5 Ways To Improve Your Health Using Social Media

Editor note: This is a guest post by Watson. If you would like to contribute too, please contact me.

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Early in 2010 the Pew Institute – a well-regarded think tank in the U.S. – released a study on how people with chronic diseases and routine aches and pains use social media sites like Facebook, MySpace, LinkedIn, Plurk, Brightkite and similar sites to actually improve health.

You don’t usually think of Facebook as a source of good information on health care but, in fact, FB is fast becoming a valuable search tool. With hundreds of millions of posters, someone is going to post a tip that just might make you feel better. In fact, FB search is increasing at a phenomenal rate with some early fortune tellers predicting that FB will someday outpace Google for search. (Not likely, but stranger things have happened.)

Anyway, the report identified a number of ways social media sites help with whatever ails you, so here are some suggestions for turning MySpace into a resource to improve your health.

Important note: Social media should not replace regular consultations with a medical professional. Use these resources to educate yourself to become your own best health advocate, but don’t replace professional health care with Facebook.

1. Linkage

Social media sites enable the creation of groups – groups of people with similar interests, concerns, politics and health issues. You can find numerous cancer survivor support groups, information resources on hearing loss, “how to quit smoking” support groups that have active forums, blogs and discussion boards.

Not only do you link up with folks who experience what you experience, you get tips and suggestions for improving quality of life day to day. Become a member of a health-consciousness, social media group and you’ll never walk alone.

2. Wiki Your Way to Health

Medipedia and other wiki health sites are one of the best uses of social media available to you. Like other wiki sites (Wikipedia being the best known), contributors add to the collection of knowledge.

Other contributors expand on what others have posted previously, or correct errors or raise red flags that a stated fact needs a reference. Much of the information on wiki sites is written by medical professionals – researchers, professors and primary health care providers. So, you can do a self-diagnosis before running off to your family doctor.

3. Learn About the Health in Your Town.

The U.S. Department of Health and Human Services (DHHS) compiles health data by the metric tonne. Recently, the DHHS has released this data, collected globally, to app developers who have created health apps that provide health stats in any region of the world, formatted to read like the daily weather forecast.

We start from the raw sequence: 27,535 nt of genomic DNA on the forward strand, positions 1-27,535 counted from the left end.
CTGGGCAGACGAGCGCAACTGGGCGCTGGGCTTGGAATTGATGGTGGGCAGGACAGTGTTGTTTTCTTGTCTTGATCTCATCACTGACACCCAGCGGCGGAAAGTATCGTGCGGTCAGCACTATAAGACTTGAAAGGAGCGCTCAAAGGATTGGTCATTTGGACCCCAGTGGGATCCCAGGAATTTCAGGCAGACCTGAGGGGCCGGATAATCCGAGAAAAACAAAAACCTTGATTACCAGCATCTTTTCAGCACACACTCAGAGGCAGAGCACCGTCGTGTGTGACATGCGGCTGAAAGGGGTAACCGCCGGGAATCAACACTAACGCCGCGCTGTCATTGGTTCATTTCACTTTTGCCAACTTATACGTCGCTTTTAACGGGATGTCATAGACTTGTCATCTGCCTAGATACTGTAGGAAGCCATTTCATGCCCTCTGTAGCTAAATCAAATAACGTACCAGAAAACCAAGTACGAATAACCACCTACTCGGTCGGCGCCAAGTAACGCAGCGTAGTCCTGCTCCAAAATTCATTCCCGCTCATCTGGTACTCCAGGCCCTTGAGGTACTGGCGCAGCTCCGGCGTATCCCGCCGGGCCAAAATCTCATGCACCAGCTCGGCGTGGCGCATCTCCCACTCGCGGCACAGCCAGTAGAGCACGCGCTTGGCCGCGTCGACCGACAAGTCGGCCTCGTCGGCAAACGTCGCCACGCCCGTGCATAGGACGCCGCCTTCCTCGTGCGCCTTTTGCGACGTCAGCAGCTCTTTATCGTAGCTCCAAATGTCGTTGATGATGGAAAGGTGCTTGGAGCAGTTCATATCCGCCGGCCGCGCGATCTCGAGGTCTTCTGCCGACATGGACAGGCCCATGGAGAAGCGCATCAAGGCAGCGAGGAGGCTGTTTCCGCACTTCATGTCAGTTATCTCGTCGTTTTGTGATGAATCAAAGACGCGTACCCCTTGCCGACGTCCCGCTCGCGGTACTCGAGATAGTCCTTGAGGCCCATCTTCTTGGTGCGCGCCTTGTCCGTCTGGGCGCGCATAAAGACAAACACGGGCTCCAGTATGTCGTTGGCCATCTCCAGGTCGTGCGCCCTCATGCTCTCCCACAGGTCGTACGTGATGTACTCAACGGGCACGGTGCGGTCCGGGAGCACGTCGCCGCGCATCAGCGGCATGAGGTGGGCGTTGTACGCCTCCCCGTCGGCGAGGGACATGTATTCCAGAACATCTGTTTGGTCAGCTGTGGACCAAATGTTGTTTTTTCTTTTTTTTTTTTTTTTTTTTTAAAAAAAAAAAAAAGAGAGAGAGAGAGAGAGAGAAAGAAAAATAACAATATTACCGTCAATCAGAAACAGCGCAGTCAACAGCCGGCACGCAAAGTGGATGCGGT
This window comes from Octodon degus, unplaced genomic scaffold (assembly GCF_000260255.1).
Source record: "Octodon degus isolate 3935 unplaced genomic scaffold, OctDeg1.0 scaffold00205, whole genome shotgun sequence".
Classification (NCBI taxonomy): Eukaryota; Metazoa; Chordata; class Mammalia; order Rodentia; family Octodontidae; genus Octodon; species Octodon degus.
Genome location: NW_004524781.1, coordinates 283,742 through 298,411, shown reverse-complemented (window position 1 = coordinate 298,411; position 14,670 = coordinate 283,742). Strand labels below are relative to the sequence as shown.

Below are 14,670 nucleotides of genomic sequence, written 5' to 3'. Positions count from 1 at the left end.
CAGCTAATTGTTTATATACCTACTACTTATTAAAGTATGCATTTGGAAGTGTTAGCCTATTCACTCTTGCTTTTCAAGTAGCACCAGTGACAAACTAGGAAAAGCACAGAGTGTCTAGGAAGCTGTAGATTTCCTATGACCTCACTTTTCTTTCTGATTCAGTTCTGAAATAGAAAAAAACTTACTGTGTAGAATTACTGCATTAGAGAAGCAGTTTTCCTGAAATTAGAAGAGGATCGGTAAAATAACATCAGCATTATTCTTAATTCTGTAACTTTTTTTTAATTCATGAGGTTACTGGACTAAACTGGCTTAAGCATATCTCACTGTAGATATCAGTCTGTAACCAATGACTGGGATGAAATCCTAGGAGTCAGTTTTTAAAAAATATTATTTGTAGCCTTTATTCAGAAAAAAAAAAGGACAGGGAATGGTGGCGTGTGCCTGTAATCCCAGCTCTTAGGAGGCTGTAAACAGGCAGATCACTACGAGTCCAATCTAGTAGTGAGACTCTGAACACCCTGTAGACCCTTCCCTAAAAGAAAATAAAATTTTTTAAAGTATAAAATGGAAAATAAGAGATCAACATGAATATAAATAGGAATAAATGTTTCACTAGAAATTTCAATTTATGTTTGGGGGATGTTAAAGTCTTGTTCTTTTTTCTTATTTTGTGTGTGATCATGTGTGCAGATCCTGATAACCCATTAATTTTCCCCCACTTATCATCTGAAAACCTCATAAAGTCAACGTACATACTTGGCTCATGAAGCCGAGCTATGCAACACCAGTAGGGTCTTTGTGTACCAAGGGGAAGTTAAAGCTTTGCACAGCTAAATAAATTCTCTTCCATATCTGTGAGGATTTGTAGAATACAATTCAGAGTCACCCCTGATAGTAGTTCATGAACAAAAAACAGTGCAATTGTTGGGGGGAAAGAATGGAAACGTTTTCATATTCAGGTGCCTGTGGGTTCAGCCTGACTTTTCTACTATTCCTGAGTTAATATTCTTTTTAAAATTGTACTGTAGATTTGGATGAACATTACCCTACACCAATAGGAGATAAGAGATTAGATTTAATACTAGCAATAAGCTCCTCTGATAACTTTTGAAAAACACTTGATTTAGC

Google and Bing have mashed much of this data. This has led to a series of competitions to see who comes up with the best health app using this newly-available data. There’s even a game called “Community Clash” that focuses on using health stats for good.

You can expect to see these apps popping up on social media sites so, not only will you be able to access the weather report, you’ll also get routine updates on flu outbreaks and where the local vaccination clinic will be that day. The latest in health information at the local level based on an ever-expanding base of data – the next big thing in social media. Just watch.

4. The Doctor Is In

The medical community has taken to social media in a big and effective way.

Medical specialists post articles to ezine, goarticles, helium and other content syndicators. It builds the professional’s authority but more importantly, it provides good health information from practicing health care professionals.

This content shows up on health blogs so use technocratic.com, the search engine for blogs, to find the health information you’re looking for. It isn’t hard to find good, understandable information written by someone just like your family doctor. Free.

5. Ask The Medical Professional

Sites like Yahoo Answers and LinkedIn’s Q & A enable you to post a specific question about an ache or pain. You’ll get a few “folk” remedies and anecdotal stories about “how I fixed it,” but you often get a written response from a real medical professional.

Got a vision problem? Post your questions on these answer sites and, no doubt, you’ll get a reply from an optometrist in Omaha or Oslo or Osaka. Be specific in asking your question (provide symptoms) and be patient (pun intended).

It may take a few days before you get the response you’re looking for so you can decide when to make an appointment with your family physician.

So feel better about your Facebook hours. It’s not a waste of time – especially when it makes you feel so much better.

Log in and discover how social media is good for your health.

Guest post: Watson is a stay at home dad & fitness enthusiast who writes on the topic of adjustable dumbbells

Related book: Social Media in Healthcare: Connect, Communicate and Collaborate

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